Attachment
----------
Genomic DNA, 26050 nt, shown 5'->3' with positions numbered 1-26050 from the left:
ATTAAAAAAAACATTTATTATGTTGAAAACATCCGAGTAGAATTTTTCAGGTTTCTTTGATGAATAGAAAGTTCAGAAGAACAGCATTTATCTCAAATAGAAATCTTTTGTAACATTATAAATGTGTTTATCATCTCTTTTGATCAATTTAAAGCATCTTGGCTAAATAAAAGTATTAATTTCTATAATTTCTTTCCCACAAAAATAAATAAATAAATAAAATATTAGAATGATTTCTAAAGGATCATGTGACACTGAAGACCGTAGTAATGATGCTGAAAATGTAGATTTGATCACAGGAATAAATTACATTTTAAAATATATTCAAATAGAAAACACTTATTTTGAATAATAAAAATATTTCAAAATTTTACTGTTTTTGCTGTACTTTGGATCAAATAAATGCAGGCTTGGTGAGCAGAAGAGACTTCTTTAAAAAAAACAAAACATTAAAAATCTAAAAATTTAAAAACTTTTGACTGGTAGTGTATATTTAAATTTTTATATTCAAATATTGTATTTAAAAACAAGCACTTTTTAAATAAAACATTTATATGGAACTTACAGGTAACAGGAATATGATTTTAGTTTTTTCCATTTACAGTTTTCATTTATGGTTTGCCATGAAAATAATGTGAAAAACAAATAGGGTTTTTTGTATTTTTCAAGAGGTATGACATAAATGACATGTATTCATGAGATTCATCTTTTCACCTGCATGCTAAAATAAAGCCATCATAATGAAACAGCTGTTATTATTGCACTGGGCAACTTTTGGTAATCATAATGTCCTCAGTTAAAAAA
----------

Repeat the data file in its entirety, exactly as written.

Genomic DNA, 26050 nt, shown 5'->3' with positions numbered 1-26050 from the left:
ATTAAAAAAAACATTTATTATGTTGAAAACATCCGAGTAGAATTTTTCAGGTTTCTTTGATGAATAGAAAGTTCAGAAGAACAGCATTTATCTCAAATAGAAATCTTTTGTAACATTATAAATGTGTTTATCATCTCTTTTGATCAATTTAAAGCATCTTGGCTAAATAAAAGTATTAATTTCTATAATTTCTTTCCCACAAAAATAAATAAATAAATAAAATATTAGAATGATTTCTAAAGGATCATGTGACACTGAAGACCGTAGTAATGATGCTGAAAATGTAGATTTGATCACAGGAATAAATTACATTTTAAAATATATTCAAATAGAAAACACTTATTTTGAATAATAAAAATATTTCAAAATTTTACTGTTTTTGCTGTACTTTGGATCAAATAAATGCAGGCTTGGTGAGCAGAAGAGACTTCTTTAAAAAAAACAAAACATTAAAAATCTAAAAATTTAAAAACTTTTGACTGGTAGTGTATATTTAAATTTTTATATTCAAATATTGTATTTAAAAACAAGCACTTTTTAAATAAAACATTTATATGGAACTTACAGGTAACAGGAATATGATTTTAGTTTTTTCCATTTACAGTTTTCATTTATGGTTTGCCATGAAAATAATGTGAAAAACAAATAGGGTTTTTTGTATTTTTCAAGAGGTATGACATAAATGACATGTATTCATGAGATTCATCTTTTCACCTGCATGCTAAAATAAAGCCATCATAATGAAACAGCTGTTATTATTGCACTGGGCAACTTTTGGTAATCATAATGTCCTCAGTTAAAAAA